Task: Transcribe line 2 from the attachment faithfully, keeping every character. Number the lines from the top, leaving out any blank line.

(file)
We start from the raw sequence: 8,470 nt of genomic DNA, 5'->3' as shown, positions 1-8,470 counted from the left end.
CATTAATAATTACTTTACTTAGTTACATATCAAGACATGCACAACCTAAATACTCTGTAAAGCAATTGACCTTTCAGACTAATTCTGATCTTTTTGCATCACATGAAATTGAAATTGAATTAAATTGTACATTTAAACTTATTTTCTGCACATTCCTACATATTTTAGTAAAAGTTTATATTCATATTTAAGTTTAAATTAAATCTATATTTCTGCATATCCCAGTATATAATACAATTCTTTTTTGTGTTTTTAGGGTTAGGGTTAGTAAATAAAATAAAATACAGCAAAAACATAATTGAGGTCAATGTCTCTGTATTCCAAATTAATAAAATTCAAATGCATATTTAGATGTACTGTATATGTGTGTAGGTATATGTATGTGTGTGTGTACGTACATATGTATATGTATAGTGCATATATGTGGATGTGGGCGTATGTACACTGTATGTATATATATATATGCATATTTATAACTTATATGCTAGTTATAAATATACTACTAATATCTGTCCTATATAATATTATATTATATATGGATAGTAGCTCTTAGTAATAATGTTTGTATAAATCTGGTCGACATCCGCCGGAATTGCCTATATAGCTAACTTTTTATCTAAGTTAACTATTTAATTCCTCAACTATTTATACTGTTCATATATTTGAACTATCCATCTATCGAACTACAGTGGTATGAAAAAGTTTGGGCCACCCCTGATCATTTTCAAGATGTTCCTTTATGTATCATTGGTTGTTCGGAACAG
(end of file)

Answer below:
CATTAATAATTACTTTACTTAGTTACATATCAAGACATGCACAACCTAAATACTCTGTAAAGCAATTGACCTTTCAGACTAATTCTGATCTTTTTGCATCACATGAAATTGAAATTGAATTAAATTGTACATTTAAACTTATTTTCTGCACATTCCTACATATTTTAGTAAAAGTTTATATTCATATTTAAGTTTAAATTAAATCTATATTTCTGCATATCCCAGTATATAATACAATTCTTTTTTGTGTTTTTAGGGTTAGGGTTAGTAAATAAAATAAAATACAGCAAAAACATAATTGAGGTCAATGTCTCTGTATTCCAAATTAATAAAATTCAAATGCATATTTAGATGTACTGTATATGTGTGTAGGTATATGTATGTGTGTGTGTACGTACATATGTATATGTATAGTGCATATATGTGGATGTGGGCGTATGTACACTGTATGTATATATATATATGCATATTTATAACTTATATGCTAGTTATAAATATACTACTAATATCTGTCCTATATAATATTATATTATATATGGATAGTAGCTCTTAGTAATAATGTTTGTATAAATCTGGTCGACATCCGCCGGAATTGCCTATATAGCTAACTTTTTATCTAAGTTAACTATTTAATTCCTCAACTATTTATACTGTTCATATATTTGAACTATCCATCTATCGAACTACAGTGGTATGAAAAAGTTTGGGCCACCCCTGATCATTTTCAAGATGTTCCTTTATGTATCATTGGTTGTTCGGAACAG